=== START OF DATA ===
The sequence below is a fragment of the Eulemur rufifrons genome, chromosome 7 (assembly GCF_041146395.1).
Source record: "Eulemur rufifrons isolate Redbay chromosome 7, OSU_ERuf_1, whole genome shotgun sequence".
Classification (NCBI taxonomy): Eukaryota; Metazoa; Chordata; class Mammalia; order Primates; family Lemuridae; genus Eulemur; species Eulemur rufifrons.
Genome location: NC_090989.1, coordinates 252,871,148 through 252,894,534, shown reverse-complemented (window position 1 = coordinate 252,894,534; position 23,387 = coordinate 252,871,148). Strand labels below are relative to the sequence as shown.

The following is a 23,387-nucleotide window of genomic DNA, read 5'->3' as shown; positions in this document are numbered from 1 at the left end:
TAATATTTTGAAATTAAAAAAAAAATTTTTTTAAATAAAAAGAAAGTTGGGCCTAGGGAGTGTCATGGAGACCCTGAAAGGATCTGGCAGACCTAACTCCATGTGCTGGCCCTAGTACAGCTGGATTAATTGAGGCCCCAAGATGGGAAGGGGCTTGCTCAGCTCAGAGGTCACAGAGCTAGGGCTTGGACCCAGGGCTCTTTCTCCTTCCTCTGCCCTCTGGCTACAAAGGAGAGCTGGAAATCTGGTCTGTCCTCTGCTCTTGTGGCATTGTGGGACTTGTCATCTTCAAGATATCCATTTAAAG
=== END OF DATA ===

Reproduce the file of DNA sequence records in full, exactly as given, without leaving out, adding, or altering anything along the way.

The sequence below is a fragment of the Eulemur rufifrons genome, chromosome 7 (assembly GCF_041146395.1).
Source record: "Eulemur rufifrons isolate Redbay chromosome 7, OSU_ERuf_1, whole genome shotgun sequence".
Classification (NCBI taxonomy): Eukaryota; Metazoa; Chordata; class Mammalia; order Primates; family Lemuridae; genus Eulemur; species Eulemur rufifrons.
Genome location: NC_090989.1, coordinates 252,871,148 through 252,894,534, shown reverse-complemented (window position 1 = coordinate 252,894,534; position 23,387 = coordinate 252,871,148). Strand labels below are relative to the sequence as shown.

The following is a 23,387-nucleotide window of genomic DNA, read 5'->3' as shown; positions in this document are numbered from 1 at the left end:
TAATATTTTGAAATTAAAAAAAAAATTTTTTTAAATAAAAAGAAAGTTGGGCCTAGGGAGTGTCATGGAGACCCTGAAAGGATCTGGCAGACCTAACTCCATGTGCTGGCCCTAGTACAGCTGGATTAATTGAGGCCCCAAGATGGGAAGGGGCTTGCTCAGCTCAGAGGTCACAGAGCTAGGGCTTGGACCCAGGGCTCTTTCTCCTTCCTCTGCCCTCTGGCTACAAAGGAGAGCTGGAAATCTGGTCTGTCCTCTGCTCTTGTGGCATTGTGGGACTTGTCATCTTCAAGATATCCATTTAAAG